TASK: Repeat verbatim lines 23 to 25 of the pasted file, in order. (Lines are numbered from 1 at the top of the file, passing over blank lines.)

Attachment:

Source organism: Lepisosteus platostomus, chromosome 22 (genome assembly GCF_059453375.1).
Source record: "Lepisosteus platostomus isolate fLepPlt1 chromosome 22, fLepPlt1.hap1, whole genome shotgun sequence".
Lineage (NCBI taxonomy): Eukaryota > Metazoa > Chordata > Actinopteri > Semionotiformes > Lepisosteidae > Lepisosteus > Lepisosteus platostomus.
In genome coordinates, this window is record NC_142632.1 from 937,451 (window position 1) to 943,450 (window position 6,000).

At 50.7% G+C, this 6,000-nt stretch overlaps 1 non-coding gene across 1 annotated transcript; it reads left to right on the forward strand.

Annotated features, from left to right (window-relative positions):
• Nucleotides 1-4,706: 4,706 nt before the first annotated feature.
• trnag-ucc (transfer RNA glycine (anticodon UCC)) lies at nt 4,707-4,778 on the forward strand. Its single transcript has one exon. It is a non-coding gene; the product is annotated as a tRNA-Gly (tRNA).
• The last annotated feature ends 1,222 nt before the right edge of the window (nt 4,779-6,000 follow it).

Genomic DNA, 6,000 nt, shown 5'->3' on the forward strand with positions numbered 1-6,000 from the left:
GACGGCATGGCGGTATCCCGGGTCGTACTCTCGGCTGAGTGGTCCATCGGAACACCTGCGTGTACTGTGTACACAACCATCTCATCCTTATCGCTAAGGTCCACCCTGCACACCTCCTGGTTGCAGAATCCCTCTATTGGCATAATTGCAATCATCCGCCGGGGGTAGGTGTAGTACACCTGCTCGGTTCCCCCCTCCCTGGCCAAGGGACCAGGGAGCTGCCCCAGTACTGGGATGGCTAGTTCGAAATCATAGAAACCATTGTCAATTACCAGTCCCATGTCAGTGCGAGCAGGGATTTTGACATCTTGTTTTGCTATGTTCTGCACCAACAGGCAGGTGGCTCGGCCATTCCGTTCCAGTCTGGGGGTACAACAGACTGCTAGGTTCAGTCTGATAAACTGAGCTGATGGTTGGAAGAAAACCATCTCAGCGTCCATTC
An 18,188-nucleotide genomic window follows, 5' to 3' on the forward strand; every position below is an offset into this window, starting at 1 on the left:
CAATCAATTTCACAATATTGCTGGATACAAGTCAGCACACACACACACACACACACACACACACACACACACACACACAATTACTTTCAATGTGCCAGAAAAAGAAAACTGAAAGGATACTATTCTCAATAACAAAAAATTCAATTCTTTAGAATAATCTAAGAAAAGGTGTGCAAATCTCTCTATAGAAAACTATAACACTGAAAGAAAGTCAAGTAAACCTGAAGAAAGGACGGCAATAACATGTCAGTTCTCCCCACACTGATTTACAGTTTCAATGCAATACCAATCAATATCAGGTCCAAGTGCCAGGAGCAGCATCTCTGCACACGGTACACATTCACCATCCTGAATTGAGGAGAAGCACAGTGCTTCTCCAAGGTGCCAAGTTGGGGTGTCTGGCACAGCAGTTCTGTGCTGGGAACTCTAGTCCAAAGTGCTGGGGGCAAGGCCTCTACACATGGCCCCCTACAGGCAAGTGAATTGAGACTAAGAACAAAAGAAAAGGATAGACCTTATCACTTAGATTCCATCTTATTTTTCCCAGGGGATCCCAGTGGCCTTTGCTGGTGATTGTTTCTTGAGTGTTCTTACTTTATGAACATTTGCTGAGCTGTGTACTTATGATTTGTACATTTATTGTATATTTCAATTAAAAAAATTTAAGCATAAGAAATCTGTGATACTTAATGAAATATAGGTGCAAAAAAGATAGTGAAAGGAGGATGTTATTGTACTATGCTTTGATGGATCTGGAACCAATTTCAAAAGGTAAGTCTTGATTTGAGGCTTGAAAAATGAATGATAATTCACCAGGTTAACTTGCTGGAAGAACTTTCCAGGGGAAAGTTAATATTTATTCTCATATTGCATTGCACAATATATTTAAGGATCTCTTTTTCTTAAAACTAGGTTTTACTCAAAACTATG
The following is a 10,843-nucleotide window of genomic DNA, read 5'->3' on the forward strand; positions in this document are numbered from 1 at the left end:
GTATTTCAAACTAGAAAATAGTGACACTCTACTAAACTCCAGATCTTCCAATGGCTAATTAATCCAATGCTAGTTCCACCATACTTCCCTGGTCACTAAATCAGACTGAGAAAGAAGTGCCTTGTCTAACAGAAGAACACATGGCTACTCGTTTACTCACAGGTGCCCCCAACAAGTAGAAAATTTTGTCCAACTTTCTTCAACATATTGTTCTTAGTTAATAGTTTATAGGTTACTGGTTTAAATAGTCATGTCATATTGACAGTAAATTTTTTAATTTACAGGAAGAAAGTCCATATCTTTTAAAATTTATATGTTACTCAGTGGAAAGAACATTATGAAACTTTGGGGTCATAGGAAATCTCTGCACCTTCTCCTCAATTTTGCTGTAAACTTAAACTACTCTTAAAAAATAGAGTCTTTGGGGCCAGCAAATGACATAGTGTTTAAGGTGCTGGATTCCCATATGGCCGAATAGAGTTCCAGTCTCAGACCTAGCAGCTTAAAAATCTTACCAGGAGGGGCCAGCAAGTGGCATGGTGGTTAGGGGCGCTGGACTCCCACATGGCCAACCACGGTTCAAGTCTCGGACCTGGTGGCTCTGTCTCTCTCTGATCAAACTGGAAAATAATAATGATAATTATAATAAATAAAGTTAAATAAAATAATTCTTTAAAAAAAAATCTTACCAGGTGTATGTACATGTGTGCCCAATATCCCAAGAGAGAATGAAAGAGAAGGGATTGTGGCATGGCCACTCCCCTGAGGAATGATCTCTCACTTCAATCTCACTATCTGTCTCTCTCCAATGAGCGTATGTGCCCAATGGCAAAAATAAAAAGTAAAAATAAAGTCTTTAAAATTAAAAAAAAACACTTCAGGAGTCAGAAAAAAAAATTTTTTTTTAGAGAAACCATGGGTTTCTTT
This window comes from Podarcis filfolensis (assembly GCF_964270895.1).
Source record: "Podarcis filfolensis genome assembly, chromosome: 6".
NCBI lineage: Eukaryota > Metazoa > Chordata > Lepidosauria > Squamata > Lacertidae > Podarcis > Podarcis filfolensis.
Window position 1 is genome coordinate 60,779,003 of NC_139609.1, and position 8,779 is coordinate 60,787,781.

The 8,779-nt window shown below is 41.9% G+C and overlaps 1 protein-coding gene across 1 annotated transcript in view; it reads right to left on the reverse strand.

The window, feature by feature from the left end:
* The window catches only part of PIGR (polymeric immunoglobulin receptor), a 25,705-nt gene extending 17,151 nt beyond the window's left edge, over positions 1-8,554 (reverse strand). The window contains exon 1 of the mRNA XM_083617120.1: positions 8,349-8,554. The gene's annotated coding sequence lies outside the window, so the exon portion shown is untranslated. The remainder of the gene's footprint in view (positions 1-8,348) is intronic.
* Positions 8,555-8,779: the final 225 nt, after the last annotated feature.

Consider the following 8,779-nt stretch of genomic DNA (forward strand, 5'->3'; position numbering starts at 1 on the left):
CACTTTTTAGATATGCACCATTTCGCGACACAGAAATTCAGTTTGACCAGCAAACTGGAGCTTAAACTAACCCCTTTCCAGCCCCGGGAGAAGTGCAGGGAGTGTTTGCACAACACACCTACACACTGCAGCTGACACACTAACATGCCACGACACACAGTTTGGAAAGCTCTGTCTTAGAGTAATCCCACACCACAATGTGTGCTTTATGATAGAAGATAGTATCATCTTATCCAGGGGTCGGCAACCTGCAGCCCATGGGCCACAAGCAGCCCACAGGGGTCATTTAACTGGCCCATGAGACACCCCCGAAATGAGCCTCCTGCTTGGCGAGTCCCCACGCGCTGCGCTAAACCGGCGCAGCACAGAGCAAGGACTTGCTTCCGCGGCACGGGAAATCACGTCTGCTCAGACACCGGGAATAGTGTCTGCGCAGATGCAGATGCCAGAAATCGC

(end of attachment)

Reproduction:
* Positions 8,555-8,779: the final 225 nt, after the last annotated feature.

Consider the following 8,779-nt stretch of genomic DNA (forward strand, 5'->3'; position numbering starts at 1 on the left):
CACTTTTTAGATATGCACCATTTCGCGACACAGAAATTCAGTTTGACCAGCAAACTGGAGCTTAAACTAACCCCTTTCCAGCCCCGGGAGAAGTGCAGGGAGTGTTTGCACAACACACCTACACACTGCAGCTGACACACTAACATGCCACGACACACAGTTTGGAAAGCTCTGTCTTAGAGTAATCCCACACCACAATGTGTGCTTTATGATAGAAGATAGTATCATCTTATCCAGGGGTCGGCAACCTGCAGCCCATGGGCCACAAGCAGCCCACAGGGGTCATTTAACTGGCCCATGAGACACCCCCGAAATGAGCCTCCTGCTTGGCGAGTCCCCACGCGCTGCGCTAAACCGGCGCAGCACAGAGCAAGGACTTGCTTCCGCGGCACGGGAAATCACGTCTGCTCAGACACCGGGAATAGTGTCTGCGCAGATGCAGATGCCAGAAATCGC